How to Get out of a High Interest Car Loan
The interest rate for many loans typically leans on one major factor: credit score. An individual’s credit score indicates to lenders a borrower’s credit risk or credit worthiness. High credit scores tend to equate to more favorable (i.e. lower) interest rates. Those with poor scores may face high interest rates.
A high-interest car loan increases the monthly car payment. High interest loans also could be longer-term loans, and these loans could lead to a borrower being upside down in the beginning of their loan. Car owners who are wondering how to get out of a high-interest car loan have three options:
- Refinance the loan
- Pay off the loan in full
- Pay more in principal each month
The Variance of Interest Rates
Interest rates for consumers may be influenced by the rate set by the Federal Reserve (aka the ‘Fed’). The Federal Reserve’s interest rates adjustments affect banks when they lend to each other. In turn, banks and financial institutions may then increase rates for consumer borrowers.
However, while there are benchmark interest rates, an individual’s interest rate for a car loan or a mortgage is influenced by their credit score. High scores tend to correlate with lower interest rates, but low credit scores signal a risk to lenders. Those with lower credit scores may face higher interest rates for their loans.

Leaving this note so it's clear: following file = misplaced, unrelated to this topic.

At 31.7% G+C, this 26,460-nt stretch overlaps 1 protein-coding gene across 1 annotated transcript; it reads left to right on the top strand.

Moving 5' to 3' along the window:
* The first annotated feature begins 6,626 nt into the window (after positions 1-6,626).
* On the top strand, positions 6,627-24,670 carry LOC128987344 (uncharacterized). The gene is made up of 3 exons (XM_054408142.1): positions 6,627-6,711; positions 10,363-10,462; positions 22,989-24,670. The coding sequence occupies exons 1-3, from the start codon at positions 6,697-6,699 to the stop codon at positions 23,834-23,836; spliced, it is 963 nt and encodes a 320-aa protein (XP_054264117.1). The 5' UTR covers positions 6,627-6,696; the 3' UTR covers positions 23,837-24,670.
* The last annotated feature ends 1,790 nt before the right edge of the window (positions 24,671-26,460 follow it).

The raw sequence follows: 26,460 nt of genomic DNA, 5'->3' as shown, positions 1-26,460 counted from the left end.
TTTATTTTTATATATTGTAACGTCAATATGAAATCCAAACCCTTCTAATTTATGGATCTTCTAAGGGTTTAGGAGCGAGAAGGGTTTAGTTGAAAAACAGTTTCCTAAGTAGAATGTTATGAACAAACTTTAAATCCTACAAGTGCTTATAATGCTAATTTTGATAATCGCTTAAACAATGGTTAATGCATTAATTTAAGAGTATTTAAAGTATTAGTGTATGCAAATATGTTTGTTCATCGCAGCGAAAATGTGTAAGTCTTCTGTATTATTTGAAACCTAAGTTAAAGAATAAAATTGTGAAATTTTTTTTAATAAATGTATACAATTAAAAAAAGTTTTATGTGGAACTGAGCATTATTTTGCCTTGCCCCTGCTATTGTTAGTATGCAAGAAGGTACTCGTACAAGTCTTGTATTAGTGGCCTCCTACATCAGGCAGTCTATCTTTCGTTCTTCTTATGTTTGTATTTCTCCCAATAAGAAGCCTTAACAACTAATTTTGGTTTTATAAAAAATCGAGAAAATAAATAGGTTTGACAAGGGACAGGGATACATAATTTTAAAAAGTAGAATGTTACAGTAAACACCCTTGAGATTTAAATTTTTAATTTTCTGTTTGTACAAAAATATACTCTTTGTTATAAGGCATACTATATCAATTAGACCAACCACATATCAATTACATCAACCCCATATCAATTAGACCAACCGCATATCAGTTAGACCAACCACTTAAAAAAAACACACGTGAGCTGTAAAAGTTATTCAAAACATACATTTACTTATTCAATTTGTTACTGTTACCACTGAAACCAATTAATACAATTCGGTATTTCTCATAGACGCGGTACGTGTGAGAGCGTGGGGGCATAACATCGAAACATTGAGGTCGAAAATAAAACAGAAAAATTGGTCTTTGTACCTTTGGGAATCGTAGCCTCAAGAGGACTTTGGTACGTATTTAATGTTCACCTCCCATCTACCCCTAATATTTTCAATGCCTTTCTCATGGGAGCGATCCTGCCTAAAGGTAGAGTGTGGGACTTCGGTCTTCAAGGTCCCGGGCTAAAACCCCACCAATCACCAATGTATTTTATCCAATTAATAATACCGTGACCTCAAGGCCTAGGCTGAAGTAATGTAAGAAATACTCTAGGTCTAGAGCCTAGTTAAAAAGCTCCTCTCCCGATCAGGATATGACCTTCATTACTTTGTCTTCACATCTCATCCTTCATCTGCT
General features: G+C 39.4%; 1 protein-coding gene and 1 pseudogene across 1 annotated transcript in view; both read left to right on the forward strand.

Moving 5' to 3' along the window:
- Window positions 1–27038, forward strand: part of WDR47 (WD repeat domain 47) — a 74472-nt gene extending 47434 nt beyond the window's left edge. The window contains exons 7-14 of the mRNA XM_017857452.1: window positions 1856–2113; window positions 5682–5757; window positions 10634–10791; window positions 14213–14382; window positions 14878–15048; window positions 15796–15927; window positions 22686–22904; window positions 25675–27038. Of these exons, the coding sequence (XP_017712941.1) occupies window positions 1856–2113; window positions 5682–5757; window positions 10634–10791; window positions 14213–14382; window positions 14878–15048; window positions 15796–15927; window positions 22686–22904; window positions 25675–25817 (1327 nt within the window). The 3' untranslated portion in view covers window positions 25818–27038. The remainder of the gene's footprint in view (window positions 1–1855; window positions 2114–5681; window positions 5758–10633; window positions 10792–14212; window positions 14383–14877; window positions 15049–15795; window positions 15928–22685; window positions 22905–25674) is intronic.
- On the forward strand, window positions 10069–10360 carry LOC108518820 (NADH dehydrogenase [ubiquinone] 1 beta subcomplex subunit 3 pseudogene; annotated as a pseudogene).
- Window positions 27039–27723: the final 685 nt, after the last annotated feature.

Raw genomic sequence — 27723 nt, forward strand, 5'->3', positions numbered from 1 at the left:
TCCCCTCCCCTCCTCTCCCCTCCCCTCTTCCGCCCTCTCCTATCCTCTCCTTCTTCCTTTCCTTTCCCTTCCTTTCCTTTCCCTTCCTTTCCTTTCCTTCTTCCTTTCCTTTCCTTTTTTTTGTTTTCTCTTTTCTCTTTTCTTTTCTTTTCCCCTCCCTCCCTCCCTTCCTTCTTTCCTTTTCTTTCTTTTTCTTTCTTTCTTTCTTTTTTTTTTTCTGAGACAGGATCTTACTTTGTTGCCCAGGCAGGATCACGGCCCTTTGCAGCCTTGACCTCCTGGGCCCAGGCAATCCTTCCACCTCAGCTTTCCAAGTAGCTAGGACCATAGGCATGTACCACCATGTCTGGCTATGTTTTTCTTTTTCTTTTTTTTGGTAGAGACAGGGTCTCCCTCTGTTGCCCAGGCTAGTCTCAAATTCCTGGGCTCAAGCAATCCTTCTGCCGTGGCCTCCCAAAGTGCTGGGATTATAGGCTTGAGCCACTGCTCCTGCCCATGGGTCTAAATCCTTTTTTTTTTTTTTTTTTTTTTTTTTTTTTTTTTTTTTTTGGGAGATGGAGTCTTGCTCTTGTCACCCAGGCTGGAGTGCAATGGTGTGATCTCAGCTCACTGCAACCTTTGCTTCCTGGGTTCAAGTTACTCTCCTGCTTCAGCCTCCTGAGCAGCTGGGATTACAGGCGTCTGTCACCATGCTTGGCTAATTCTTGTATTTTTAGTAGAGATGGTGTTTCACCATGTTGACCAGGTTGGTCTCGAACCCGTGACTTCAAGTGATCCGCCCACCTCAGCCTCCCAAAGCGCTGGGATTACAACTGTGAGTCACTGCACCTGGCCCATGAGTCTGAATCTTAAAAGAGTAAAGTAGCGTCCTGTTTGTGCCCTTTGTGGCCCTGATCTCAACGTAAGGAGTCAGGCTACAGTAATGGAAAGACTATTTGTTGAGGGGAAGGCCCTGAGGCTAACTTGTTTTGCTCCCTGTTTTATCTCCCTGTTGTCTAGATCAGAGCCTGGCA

How high can interest rates soar? Depending on the loan, the rates could be double or even triple digits. For car loans, Investopedia notes that consumers with credit scores below 579 had an average interest rate of 14.39 percent when buying a new car.
In contrast, those with good scores (720 and above) had average interest rates that were less than four percent (3.65 percent). However, some dealerships could offer zero percent interest rates for borrowers who qualify. This means that borrowers would be only paying principal for their car payment; these 0 percent loans could allow qualified borrowers to build equity in their vehicle quickly.
How to Get Out of a Loan with a High Interest Rate
When a consumer buys a new car, their credit score might be lower. Maybe they had several late payments, defaulted on a loan or had some other financial issue. The lower credit score, though, might have led to a high interest rate for the new car.